The new Dietary Approaches to Stop Hypertension, also known as the Dash Diet, has been seen to significantly lower blood pressure, yet studies show African-Americans are less likely to adhere to the diet compared to whites.

The DASH diet is not only rich in fruits, vegetables and low fat dairy products but also low in fats and cholesterol.

Even with its healthier alternatives, health experts believe for the diet to be successful for African-Americans they should alter traditional recipes instead of eliminating certain foods altogether.

The study, which was published in the Journal of the Academy of Nutrition and Dietetics, observed 144 patients who were overweight or obese, had high blood pressure and were not taking any medication.

The patients were randomly assigned to three groups: the DASH diet in alongside weight-loss counseling and aerobic exercise, the DASH diet alone or no change in diet or exercise habits. Results revealed, following the four months, that individuals in the DASH group with weight-loss counseling lost an average of 19 pounds. Individuals in the other groups' weight remained stable. However, participants in both the DASH diet and the DASH diet with counseling groups had a significant reduction in blood pressure.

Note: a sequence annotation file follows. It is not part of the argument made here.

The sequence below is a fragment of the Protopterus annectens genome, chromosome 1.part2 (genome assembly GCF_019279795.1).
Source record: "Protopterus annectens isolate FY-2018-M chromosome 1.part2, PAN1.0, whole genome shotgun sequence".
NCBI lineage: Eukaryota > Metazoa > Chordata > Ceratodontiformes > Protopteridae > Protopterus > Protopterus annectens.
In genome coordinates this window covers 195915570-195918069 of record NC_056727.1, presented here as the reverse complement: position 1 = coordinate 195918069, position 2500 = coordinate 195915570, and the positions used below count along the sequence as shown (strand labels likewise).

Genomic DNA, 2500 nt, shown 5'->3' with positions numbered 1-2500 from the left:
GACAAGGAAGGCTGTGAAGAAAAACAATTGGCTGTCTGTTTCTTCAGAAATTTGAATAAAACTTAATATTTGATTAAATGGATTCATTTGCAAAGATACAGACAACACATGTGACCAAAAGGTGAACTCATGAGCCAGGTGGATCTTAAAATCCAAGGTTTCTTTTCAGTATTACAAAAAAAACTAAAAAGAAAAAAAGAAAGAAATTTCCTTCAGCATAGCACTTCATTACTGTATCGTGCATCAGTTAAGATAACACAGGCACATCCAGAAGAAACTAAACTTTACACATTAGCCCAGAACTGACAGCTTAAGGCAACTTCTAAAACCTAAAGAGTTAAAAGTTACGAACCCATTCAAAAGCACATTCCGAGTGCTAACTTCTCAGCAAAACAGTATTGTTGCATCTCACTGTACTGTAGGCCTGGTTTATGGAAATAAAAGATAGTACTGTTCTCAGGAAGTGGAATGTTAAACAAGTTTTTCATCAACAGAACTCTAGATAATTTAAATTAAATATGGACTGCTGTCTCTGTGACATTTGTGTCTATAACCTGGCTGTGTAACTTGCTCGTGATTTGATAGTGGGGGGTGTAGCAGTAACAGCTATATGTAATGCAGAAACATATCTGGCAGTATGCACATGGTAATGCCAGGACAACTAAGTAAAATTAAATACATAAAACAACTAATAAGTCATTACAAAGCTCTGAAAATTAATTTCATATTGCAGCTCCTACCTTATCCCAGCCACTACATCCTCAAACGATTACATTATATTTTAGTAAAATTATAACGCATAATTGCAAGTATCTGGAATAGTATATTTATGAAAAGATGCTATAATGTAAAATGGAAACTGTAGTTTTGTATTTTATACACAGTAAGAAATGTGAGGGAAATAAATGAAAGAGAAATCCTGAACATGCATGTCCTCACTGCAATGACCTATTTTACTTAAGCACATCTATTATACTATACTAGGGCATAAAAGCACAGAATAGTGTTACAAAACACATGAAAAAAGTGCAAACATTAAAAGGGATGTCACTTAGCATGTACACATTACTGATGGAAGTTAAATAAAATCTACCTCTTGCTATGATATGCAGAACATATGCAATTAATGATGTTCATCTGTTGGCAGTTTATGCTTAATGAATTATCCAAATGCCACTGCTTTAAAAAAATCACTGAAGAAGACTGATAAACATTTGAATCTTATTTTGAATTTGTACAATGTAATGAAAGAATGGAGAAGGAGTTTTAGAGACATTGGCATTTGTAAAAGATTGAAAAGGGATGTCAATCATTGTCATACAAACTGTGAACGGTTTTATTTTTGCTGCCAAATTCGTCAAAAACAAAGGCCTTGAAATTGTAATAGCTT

In addition, researchers found African-American participants were less likely to adhere to the DASH diet.

"We need to be aware of cultural differences in dietary preferences in order to help people better adopt a DASH-friendly diet," said James A. Blumenthal, PhD, professor of behavioral medicine in the Department of Psychiatry and Behavioral Science at Duke University Medical Center. "It is important to take into account traditional food choices and cooking practices when attempting to incorporate more DASH foods into daily meal plans."

Professor Blumenthal recommends altering "soul food" recipes to meet the nutritional guidelines as opposed to eliminating the foods completely.

"Given the success of the DASH diet, we know that changing lifestyles can make a significant difference in people's health," Blumenthal said. "And in the long run, if people are able to maintain changes to their diet and exercise habits, it can lead to a lower risk for heart attack and stroke."